by Sandra Mizumoto Posey Listen: ramen everywhere

There is a story my sister tells, usually as she munches dry packages of Nissin ramen--the kind where the soup powder coats the noodles instead of being separated into their own foil packet: Once while in Japan some cousins took her to a ramen house where the noodles were made fresh each day. She drank down the cha-shu pork topped bowl with appreciative gusto but really she was thinking that the dish was somehow lacking. Raised on mom's version Sapporo Ichiban, the handmade noodles didn't quite measure up.

When I think of home, I remember wandering out to the front yard at my mom's request, sinking my fingers into soft, rich soil to uproot green onions. Off to the side my dad's cucumber vines crawled aimlessly up our chainlink fence. Inside, the water was boiling and impatiently awaiting my return. Mom would reach into the cupboard to remove bowls painted with Chinese dragons. When I came inside I would hand the onions to her; then I would pick up the discarded foil packet and push my finger in through the torn corner, dig out a few specks of residual soup powder to lick as a special treat. Mom would reach into a bag full of bean sprouts; the sound of plastic rustling hastened my anticipation.

When the soup and noodles came off the stove, she poured them into our special bowls and topped them with onions, sprouts, assorted vegetables and leftovers from the night before: fried gyoza or pieces of pork. The soup, so hot it could burn your mouth, seeped into islands of meat and vegetables, making them soggy but flavorful. We sat at the kitchen table and I chattered on about school. The t.v. hummed in the background with the sound of Japanese news reports. We sipped our soup noisily, from the bowl, without a spoon. The steam coated our faces and we drank until we were full and content.

In retrospect, there were several reasons mom's ramen was so good. One was simply that each serving of Sapporo Ichiban brand ramen contains 22 grams of fat and that's not counting anything you put on top of it. It's hard to make anything taste bad with that much sin in it. But the other reason is this: ramen isn't just a bowl of soup, it's a place. In the end it doesn't matter whether the noodles were fresh or reconstituted. The result is the same; food is part of how we define ourselves and our sense of home.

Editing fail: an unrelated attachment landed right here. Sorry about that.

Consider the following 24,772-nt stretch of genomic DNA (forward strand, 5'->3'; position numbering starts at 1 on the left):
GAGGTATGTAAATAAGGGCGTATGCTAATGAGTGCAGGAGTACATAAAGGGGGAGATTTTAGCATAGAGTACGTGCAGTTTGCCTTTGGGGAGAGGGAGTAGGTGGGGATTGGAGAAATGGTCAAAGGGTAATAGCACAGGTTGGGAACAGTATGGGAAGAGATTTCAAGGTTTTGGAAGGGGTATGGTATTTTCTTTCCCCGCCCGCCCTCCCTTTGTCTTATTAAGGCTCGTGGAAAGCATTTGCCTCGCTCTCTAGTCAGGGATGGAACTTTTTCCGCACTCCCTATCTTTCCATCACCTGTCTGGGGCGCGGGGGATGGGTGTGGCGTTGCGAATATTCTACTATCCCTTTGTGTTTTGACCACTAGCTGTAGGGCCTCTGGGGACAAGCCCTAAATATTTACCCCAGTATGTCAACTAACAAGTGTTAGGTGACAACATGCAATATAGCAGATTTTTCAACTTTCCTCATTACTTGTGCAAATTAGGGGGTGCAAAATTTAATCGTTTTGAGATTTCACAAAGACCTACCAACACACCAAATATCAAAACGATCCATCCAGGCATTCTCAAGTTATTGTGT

the recipe


  • One package of Sapporo Ichiban ramen, original flavor (no, Top Ramen simply will not do)
  • Some Kikkoman soy sauce
  • Green onions, fresh from your garden, pulled from the soil with anticipation and chopped with care
  • Bean sprouts, creamy white, crisp and juicy
  • Other vegetables if you have them, chopped with a big ol' knife
  • A few leftovers: something that holds the memory of last night, good conversation and family


Saute a few vegetables and sprouts. Prepare ramen according to package directions. You needn't measure the water. You just know somehow how much will make the soup perfect. Pour the noodles and soup into a bowl. It should have fading Chinese dragons painted on it. Sprinkle with onions and adorn with veggies liberally. Place leftovers on top just so. Add a dash of soy sauce to taste. Drink loudly and talk to your mother. If she's not around, pop Tampopo into the VCR. Sure, it's about restaurant ramen, but you and I know that the kind in plastic packages is just as good.

back to the kitchen - back to american folk

October 4, 1997